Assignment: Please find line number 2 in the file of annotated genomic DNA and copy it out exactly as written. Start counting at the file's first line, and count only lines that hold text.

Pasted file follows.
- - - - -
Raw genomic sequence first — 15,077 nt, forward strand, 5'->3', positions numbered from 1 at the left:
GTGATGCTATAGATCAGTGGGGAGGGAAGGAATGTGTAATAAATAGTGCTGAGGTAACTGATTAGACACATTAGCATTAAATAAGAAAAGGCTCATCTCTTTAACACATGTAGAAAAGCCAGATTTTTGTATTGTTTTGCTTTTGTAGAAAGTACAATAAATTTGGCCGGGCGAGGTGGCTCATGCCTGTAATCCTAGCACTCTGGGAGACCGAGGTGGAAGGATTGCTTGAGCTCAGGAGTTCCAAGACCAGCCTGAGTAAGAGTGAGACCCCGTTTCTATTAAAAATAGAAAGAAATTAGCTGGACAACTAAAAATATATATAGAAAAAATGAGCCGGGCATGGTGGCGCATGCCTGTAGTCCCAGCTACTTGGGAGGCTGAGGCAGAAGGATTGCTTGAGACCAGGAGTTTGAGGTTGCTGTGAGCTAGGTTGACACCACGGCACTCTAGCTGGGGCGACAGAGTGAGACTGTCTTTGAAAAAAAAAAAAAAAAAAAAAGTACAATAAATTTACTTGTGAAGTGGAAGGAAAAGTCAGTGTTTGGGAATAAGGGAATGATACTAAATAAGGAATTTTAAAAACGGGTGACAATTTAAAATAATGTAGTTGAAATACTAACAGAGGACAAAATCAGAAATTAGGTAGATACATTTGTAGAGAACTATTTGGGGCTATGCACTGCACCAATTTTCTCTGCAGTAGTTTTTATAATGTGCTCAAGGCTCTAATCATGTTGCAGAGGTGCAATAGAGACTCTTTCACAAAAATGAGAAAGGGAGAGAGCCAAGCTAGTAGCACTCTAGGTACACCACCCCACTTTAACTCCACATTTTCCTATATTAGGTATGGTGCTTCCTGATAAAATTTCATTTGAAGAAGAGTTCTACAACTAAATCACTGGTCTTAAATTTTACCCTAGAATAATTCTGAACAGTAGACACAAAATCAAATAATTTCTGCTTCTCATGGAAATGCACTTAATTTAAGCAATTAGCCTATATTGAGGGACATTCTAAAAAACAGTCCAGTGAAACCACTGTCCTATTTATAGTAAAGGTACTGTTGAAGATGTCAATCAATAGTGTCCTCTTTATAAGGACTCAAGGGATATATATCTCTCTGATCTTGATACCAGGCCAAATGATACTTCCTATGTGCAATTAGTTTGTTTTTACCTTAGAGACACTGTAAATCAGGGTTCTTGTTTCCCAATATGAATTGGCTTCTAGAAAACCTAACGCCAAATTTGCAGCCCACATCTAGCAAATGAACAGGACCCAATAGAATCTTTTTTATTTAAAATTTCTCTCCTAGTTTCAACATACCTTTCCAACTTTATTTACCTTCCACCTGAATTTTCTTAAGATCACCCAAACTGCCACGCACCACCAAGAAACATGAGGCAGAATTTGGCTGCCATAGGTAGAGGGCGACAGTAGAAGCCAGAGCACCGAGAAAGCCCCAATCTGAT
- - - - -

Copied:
GTGATGCTATAGATCAGTGGGGAGGGAAGGAATGTGTAATAAATAGTGCTGAGGTAACTGATTAGACACATTAGCATTAAATAAGAAAAGGCTCATCTCTTTAACACATGTAGAAAAGCCAGATTTTTGTATTGTTTTGCTTTTGTAGAAAGTACAATAAATTTGGCCGGGCGAGGTGGCTCATGCCTGTAATCCTAGCACTCTGGGAGACCGAGGTGGAAGGATTGCTTGAGCTCAGGAGTTCCAAGACCAGCCTGAGTAAGAGTGAGACCCCGTTTCTATTAAAAATAGAAAGAAATTAGCTGGACAACTAAAAATATATATAGAAAAAATGAGCCGGGCATGGTGGCGCATGCCTGTAGTCCCAGCTACTTGGGAGGCTGAGGCAGAAGGATTGCTTGAGACCAGGAGTTTGAGGTTGCTGTGAGCTAGGTTGACACCACGGCACTCTAGCTGGGGCGACAGAGTGAGACTGTCTTTGAAAAAAAAAAAAAAAAAAAAAGTACAATAAATTTACTTGTGAAGTGGAAGGAAAAGTCAGTGTTTGGGAATAAGGGAATGATACTAAATAAGGAATTTTAAAAACGGGTGACAATTTAAAATAATGTAGTTGAAATACTAACAGAGGACAAAATCAGAAATTAGGTAGATACATTTGTAGAGAACTATTTGGGGCTATGCACTGCACCAATTTTCTCTGCAGTAGTTTTTATAATGTGCTCAAGGCTCTAATCATGTTGCAGAGGTGCAATAGAGACTCTTTCACAAAAATGAGAAAGGGAGAGAGCCAAGCTAGTAGCACTCTAGGTACACCACCCCACTTTAACTCCACATTTTCCTATATTAGGTATGGTGCTTCCTGATAAAATTTCATTTGAAGAAGAGTTCTACAACTAAATCACTGGTCTTAAATTTTACCCTAGAATAATTCTGAACAGTAGACACAAAATCAAATAATTTCTGCTTCTCATGGAAATGCACTTAATTTAAGCAATTAGCCTATATTGAGGGACATTCTAAAAAACAGTCCAGTGAAACCACTGTCCTATTTATAGTAAAGGTACTGTTGAAGATGTCAATCAATAGTGTCCTCTTTATAAGGACTCAAGGGATATATATCTCTCTGATCTTGATACCAGGCCAAATGATACTTCCTATGTGCAATTAGTTTGTTTTTACCTTAGAGACACTGTAAATCAGGGTTCTTGTTTCCCAATATGAATTGGCTTCTAGAAAACCTAACGCCAAATTTGCAGCCCACATCTAGCAAATGAACAGGACCCAATAGAATCTTTTTTATTTAAAATTTCTCTCCTAGTTTCAACATACCTTTCCAACTTTATTTACCTTCCACCTGAATTTTCTTAAGATCACCCAAACTGCCACGCACCACCAAGAAACATGAGGCAGAATTTGGCTGCCATAGGTAGAGGGCGACAGTAGAAGCCAGAGCACCGAGAAAGCCCCAATCTGAT